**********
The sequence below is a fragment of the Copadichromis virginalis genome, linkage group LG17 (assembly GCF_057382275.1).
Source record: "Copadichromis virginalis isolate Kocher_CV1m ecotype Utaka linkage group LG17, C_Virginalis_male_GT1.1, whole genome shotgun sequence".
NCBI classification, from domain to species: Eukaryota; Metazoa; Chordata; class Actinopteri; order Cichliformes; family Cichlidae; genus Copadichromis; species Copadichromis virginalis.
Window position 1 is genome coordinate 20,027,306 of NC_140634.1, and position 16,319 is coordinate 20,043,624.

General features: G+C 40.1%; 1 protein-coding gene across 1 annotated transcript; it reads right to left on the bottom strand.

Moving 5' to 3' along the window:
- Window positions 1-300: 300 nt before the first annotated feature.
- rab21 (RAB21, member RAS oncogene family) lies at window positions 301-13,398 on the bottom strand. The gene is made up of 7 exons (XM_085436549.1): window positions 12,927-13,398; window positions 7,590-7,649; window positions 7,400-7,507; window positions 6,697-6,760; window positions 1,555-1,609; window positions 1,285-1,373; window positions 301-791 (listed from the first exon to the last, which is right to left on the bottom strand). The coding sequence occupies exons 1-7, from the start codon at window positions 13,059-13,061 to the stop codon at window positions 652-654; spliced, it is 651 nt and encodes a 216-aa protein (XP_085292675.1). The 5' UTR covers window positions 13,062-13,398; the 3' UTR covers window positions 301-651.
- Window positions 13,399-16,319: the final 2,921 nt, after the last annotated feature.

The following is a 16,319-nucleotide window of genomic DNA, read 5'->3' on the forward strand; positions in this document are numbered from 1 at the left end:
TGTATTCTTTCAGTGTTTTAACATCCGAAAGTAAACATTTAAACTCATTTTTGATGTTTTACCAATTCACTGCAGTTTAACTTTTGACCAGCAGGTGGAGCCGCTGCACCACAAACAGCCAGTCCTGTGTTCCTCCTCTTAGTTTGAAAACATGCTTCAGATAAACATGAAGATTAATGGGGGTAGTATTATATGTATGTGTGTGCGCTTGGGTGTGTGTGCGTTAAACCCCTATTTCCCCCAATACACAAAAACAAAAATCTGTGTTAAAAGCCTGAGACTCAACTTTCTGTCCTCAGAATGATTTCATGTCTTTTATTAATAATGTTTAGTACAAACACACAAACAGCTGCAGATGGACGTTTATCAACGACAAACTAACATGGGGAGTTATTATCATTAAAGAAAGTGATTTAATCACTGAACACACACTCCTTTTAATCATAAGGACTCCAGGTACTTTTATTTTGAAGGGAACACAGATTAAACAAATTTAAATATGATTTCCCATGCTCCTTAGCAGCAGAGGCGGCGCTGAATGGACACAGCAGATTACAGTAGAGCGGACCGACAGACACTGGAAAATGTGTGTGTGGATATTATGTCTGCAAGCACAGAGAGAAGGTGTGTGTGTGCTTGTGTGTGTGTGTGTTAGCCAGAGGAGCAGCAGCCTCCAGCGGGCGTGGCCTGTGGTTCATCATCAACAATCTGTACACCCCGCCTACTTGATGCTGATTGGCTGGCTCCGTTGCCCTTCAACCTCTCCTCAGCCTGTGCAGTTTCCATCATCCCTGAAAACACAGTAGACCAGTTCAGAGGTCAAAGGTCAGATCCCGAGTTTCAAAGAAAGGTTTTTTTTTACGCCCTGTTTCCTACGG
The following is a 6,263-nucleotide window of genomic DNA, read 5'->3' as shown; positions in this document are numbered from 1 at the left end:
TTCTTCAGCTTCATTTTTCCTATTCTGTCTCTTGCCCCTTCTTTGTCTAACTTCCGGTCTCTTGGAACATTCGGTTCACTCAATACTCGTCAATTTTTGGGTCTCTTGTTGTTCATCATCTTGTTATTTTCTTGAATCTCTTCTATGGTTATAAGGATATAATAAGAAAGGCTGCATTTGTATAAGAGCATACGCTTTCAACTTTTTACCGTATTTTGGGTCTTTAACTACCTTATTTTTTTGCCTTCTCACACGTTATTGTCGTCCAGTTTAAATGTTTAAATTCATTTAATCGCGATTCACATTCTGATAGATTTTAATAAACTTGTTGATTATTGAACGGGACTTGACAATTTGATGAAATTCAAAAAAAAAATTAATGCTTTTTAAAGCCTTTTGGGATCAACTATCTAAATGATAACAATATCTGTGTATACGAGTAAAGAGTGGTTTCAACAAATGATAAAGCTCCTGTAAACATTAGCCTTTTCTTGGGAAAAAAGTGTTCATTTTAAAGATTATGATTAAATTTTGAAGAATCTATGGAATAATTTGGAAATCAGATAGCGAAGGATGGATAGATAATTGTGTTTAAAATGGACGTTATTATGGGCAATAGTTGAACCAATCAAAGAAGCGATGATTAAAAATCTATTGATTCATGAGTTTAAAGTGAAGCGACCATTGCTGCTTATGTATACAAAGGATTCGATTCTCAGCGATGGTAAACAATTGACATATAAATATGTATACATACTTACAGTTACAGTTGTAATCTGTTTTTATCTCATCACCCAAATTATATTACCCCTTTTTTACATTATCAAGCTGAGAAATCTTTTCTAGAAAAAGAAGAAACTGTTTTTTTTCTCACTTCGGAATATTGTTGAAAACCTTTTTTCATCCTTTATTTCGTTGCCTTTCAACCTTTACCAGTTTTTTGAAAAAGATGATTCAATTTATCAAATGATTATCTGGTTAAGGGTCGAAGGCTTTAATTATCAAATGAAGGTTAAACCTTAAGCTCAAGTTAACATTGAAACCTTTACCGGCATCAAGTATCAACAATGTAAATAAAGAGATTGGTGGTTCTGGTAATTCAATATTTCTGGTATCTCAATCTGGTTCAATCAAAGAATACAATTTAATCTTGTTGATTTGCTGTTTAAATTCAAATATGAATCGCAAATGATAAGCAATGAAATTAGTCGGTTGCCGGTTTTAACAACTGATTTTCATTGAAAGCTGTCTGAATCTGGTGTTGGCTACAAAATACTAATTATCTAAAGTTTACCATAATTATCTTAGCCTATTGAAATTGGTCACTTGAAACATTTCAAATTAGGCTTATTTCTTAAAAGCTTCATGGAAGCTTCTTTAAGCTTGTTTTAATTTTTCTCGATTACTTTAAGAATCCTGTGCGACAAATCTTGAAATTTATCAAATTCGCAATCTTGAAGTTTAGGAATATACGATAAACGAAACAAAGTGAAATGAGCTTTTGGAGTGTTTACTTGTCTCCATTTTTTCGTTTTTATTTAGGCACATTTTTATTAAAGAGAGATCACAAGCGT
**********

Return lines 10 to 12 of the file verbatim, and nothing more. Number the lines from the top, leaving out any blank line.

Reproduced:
The following is a 16,319-nucleotide window of genomic DNA, read 5'->3' on the forward strand; positions in this document are numbered from 1 at the left end:
TGTATTCTTTCAGTGTTTTAACATCCGAAAGTAAACATTTAAACTCATTTTTGATGTTTTACCAATTCACTGCAGTTTAACTTTTGACCAGCAGGTGGAGCCGCTGCACCACAAACAGCCAGTCCTGTGTTCCTCCTCTTAGTTTGAAAACATGCTTCAGATAAACATGAAGATTAATGGGGGTAGTATTATATGTATGTGTGTGCGCTTGGGTGTGTGTGCGTTAAACCCCTATTTCCCCCAATACACAAAAACAAAAATCTGTGTTAAAAGCCTGAGACTCAACTTTCTGTCCTCAGAATGATTTCATGTCTTTTATTAATAATGTTTAGTACAAACACACAAACAGCTGCAGATGGACGTTTATCAACGACAAACTAACATGGGGAGTTATTATCATTAAAGAAAGTGATTTAATCACTGAACACACACTCCTTTTAATCATAAGGACTCCAGGTACTTTTATTTTGAAGGGAACACAGATTAAACAAATTTAAATATGATTTCCCATGCTCCTTAGCAGCAGAGGCGGCGCTGAATGGACACAGCAGATTACAGTAGAGCGGACCGACAGACACTGGAAAATGTGTGTGTGGATATTATGTCTGCAAGCACAGAGAGAAGGTGTGTGTGTGCTTGTGTGTGTGTGTGTTAGCCAGAGGAGCAGCAGCCTCCAGCGGGCGTGGCCTGTGGTTCATCATCAACAATCTGTACACCCCGCCTACTTGATGCTGATTGGCTGGCTCCGTTGCCCTTCAACCTCTCCTCAGCCTGTGCAGTTTCCATCATCCCTGAAAACACAGTAGACCAGTTCAGAGGTCAAAGGTCAGATCCCGAGTTTCAAAGAAAGGTTTTTTTTTACGCCCTGTTTCCTACGG
The following is a 6,263-nucleotide window of genomic DNA, read 5'->3' as shown; positions in this document are numbered from 1 at the left end: